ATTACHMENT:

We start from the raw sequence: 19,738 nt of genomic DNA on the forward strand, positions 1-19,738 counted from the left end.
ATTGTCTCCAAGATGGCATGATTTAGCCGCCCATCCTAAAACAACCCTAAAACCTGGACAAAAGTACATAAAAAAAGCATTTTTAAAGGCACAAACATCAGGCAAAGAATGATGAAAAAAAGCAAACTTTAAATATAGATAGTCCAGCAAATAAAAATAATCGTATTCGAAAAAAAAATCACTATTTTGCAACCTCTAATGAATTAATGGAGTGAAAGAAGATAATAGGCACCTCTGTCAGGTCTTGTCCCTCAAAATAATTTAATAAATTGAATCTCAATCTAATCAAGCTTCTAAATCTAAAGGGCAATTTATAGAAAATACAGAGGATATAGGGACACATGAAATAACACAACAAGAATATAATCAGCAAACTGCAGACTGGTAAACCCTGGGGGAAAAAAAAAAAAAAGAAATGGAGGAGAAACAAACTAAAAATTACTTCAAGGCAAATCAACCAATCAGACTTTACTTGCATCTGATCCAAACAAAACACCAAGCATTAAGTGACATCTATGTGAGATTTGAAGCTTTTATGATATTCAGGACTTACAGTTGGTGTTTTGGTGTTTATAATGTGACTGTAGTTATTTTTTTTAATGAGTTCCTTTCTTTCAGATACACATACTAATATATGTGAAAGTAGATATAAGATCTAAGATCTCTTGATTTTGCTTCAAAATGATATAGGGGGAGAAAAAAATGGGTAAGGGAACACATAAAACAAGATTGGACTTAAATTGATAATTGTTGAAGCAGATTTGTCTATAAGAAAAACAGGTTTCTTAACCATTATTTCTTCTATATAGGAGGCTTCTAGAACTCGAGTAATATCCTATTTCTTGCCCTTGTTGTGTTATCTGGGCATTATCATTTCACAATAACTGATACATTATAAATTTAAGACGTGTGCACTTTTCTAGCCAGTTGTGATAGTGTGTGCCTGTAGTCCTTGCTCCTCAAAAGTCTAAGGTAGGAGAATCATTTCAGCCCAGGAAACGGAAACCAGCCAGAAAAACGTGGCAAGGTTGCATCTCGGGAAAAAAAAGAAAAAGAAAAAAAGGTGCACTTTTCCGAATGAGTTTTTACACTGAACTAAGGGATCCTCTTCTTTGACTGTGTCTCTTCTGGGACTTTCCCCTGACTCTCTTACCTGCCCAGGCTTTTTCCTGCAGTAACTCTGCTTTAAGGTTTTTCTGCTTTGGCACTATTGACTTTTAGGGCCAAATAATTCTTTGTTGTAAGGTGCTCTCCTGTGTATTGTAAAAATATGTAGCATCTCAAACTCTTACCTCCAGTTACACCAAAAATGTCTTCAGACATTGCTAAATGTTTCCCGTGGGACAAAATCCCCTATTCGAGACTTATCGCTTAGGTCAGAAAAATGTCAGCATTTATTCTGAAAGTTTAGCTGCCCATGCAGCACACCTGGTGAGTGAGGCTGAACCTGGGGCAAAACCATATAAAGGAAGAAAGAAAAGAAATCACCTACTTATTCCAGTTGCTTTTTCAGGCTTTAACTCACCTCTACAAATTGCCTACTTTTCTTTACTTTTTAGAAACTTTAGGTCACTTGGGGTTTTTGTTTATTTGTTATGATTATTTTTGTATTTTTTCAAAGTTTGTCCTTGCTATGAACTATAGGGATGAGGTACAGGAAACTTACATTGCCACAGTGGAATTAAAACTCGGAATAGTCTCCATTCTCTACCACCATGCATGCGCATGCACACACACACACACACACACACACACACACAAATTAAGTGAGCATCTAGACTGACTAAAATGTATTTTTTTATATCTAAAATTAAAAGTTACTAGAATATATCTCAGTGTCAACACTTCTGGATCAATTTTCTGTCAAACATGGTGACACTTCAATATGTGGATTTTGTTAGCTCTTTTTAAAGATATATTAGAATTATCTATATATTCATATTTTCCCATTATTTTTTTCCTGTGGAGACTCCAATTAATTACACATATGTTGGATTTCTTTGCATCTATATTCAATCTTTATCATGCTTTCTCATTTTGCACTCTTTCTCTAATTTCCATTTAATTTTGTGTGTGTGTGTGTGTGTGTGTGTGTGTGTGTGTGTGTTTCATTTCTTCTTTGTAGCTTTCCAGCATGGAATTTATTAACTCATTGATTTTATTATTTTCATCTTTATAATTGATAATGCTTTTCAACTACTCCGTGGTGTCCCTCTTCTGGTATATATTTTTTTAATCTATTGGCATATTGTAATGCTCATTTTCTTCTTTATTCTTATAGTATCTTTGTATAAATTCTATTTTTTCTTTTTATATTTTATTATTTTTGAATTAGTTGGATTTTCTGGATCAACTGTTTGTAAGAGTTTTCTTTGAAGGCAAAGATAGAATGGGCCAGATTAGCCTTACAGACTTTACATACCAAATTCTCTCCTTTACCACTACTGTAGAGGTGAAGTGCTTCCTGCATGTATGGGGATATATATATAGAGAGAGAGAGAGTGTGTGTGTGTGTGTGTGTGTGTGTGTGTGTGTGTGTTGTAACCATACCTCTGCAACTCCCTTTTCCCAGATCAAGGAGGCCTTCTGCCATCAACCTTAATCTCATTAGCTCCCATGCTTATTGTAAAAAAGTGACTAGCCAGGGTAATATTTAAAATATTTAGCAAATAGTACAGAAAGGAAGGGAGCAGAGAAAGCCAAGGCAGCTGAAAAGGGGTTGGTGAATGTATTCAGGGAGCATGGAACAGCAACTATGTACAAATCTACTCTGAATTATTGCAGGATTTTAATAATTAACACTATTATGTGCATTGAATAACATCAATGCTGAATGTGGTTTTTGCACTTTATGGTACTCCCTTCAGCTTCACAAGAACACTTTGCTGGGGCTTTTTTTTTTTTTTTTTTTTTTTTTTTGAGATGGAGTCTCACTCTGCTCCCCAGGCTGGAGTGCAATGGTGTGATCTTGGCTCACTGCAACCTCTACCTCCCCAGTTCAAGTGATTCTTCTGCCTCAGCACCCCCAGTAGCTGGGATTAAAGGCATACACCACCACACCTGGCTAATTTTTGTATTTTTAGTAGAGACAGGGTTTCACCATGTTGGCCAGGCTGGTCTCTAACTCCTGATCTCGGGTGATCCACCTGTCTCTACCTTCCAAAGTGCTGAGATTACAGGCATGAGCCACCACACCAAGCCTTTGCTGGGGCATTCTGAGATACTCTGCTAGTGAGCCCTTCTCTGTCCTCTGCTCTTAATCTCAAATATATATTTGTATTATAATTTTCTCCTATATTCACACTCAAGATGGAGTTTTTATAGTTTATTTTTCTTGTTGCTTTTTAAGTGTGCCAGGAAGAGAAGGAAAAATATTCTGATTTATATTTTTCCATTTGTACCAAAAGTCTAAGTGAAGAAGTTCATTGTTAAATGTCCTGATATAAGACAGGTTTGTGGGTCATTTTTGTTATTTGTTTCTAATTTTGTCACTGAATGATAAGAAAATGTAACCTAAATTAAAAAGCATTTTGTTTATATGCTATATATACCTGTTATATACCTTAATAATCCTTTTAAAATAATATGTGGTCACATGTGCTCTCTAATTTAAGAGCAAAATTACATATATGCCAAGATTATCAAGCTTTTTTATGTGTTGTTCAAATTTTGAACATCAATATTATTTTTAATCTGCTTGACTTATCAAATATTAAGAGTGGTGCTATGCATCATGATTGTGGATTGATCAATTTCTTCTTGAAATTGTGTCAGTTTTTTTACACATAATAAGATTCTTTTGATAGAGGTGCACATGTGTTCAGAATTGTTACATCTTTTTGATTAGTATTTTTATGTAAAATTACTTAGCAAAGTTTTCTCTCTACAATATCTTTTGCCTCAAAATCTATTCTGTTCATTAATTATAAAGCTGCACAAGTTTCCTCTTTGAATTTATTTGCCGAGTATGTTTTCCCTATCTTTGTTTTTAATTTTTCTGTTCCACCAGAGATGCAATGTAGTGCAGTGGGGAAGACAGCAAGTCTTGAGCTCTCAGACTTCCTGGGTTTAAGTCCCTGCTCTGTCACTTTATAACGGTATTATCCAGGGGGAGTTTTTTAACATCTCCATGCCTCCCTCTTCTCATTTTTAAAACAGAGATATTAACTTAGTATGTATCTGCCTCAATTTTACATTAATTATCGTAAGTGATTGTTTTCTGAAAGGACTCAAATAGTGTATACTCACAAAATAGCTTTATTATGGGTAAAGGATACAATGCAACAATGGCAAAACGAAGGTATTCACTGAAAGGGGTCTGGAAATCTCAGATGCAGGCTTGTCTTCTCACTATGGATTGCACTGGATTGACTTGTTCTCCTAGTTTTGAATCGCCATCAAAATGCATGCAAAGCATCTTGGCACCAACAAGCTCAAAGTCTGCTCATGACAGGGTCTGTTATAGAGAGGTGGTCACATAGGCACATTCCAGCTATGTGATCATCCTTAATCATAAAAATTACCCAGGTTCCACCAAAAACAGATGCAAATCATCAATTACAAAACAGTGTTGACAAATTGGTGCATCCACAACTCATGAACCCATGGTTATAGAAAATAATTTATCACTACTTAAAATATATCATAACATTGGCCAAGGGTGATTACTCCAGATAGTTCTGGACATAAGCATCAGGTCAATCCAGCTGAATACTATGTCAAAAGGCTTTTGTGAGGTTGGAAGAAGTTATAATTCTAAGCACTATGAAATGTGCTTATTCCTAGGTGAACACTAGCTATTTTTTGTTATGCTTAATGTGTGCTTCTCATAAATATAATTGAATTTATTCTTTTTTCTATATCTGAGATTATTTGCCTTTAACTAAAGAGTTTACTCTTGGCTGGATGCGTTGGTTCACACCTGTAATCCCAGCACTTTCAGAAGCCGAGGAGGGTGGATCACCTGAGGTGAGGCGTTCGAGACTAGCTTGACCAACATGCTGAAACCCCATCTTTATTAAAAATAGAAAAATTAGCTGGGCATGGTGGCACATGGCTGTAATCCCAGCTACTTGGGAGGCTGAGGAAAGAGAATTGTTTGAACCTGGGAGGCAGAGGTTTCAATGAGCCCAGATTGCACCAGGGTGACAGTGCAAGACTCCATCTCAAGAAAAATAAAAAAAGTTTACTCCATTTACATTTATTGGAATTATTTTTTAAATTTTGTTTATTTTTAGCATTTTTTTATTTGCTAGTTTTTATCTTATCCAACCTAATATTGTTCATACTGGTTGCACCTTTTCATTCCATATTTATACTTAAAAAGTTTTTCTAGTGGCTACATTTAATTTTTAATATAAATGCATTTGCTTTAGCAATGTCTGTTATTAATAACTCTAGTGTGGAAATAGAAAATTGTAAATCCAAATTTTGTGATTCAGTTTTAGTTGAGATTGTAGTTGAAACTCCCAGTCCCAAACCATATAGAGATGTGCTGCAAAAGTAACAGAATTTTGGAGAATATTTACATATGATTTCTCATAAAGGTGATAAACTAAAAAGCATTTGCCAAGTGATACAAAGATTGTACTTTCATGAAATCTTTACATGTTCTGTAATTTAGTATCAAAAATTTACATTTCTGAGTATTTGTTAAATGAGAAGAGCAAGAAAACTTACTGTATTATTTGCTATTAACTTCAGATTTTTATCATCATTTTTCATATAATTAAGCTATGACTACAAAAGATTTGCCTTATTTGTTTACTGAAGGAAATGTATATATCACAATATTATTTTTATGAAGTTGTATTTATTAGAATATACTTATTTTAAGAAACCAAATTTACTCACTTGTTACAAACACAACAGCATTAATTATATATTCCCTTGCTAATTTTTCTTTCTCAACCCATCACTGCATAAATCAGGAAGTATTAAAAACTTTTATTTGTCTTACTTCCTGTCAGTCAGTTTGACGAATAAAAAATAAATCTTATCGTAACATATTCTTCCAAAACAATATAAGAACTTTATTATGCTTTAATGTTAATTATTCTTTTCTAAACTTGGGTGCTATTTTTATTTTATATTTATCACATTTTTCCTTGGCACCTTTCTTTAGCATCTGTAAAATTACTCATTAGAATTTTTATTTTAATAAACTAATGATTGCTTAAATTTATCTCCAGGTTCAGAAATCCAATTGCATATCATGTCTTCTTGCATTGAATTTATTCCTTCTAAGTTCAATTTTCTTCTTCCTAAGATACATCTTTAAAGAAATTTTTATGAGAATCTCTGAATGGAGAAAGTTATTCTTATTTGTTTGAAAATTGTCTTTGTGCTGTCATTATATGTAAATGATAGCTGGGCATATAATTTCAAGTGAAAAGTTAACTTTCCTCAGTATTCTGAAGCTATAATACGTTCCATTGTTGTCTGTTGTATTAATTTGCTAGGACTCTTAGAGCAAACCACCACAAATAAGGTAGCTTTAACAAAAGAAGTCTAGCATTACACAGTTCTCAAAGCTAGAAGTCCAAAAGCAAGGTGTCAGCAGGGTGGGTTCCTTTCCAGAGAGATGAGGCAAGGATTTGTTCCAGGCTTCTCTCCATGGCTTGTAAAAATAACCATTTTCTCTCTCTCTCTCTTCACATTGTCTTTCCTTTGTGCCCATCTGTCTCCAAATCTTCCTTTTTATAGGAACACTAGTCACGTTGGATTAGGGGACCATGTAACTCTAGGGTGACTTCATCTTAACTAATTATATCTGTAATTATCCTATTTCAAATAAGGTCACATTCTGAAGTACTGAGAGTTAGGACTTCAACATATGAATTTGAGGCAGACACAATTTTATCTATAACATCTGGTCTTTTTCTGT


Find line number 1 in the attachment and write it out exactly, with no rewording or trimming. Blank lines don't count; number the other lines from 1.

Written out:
We start from the raw sequence: 19,738 nt of genomic DNA on the forward strand, positions 1-19,738 counted from the left end.